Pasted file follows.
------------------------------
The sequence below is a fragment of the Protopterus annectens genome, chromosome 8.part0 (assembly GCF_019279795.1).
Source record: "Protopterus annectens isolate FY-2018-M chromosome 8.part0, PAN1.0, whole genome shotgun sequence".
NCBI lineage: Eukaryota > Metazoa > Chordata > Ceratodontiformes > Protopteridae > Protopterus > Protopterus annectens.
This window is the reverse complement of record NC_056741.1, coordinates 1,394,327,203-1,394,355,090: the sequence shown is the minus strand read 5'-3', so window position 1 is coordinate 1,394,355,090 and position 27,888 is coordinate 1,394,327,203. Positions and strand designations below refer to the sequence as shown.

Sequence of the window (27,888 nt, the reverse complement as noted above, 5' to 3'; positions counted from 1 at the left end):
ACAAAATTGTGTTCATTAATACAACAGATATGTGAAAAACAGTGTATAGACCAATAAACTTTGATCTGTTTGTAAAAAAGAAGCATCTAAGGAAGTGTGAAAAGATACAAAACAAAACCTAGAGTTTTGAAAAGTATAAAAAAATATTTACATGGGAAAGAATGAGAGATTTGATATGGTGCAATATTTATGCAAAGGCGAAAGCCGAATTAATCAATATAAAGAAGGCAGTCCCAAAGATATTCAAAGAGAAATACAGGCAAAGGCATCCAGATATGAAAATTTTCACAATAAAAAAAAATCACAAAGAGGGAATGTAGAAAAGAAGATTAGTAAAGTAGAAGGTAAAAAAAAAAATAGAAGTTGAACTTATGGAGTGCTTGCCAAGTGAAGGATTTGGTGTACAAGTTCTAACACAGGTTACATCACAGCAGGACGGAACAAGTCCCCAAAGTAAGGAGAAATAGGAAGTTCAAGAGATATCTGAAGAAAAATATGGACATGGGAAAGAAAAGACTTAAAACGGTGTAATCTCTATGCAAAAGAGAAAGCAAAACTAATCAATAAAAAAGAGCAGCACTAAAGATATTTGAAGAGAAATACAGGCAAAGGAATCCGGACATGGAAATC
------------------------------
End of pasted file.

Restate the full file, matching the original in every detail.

The sequence below is a fragment of the Protopterus annectens genome, chromosome 8.part0 (assembly GCF_019279795.1).
Source record: "Protopterus annectens isolate FY-2018-M chromosome 8.part0, PAN1.0, whole genome shotgun sequence".
NCBI lineage: Eukaryota > Metazoa > Chordata > Ceratodontiformes > Protopteridae > Protopterus > Protopterus annectens.
This window is the reverse complement of record NC_056741.1, coordinates 1,394,327,203-1,394,355,090: the sequence shown is the minus strand read 5'-3', so window position 1 is coordinate 1,394,355,090 and position 27,888 is coordinate 1,394,327,203. Positions and strand designations below refer to the sequence as shown.

Sequence of the window (27,888 nt, the reverse complement as noted above, 5' to 3'; positions counted from 1 at the left end):
ACAAAATTGTGTTCATTAATACAACAGATATGTGAAAAACAGTGTATAGACCAATAAACTTTGATCTGTTTGTAAAAAAGAAGCATCTAAGGAAGTGTGAAAAGATACAAAACAAAACCTAGAGTTTTGAAAAGTATAAAAAAATATTTACATGGGAAAGAATGAGAGATTTGATATGGTGCAATATTTATGCAAAGGCGAAAGCCGAATTAATCAATATAAAGAAGGCAGTCCCAAAGATATTCAAAGAGAAATACAGGCAAAGGCATCCAGATATGAAAATTTTCACAATAAAAAAAAATCACAAAGAGGGAATGTAGAAAAGAAGATTAGTAAAGTAGAAGGTAAAAAAAAAAATAGAAGTTGAACTTATGGAGTGCTTGCCAAGTGAAGGATTTGGTGTACAAGTTCTAACACAGGTTACATCACAGCAGGACGGAACAAGTCCCCAAAGTAAGGAGAAATAGGAAGTTCAAGAGATATCTGAAGAAAAATATGGACATGGGAAAGAAAAGACTTAAAACGGTGTAATCTCTATGCAAAAGAGAAAGCAAAACTAATCAATAAAAAAGAGCAGCACTAAAGATATTTGAAGAGAAATACAGGCAAAGGAATCCGGACATGGAAATC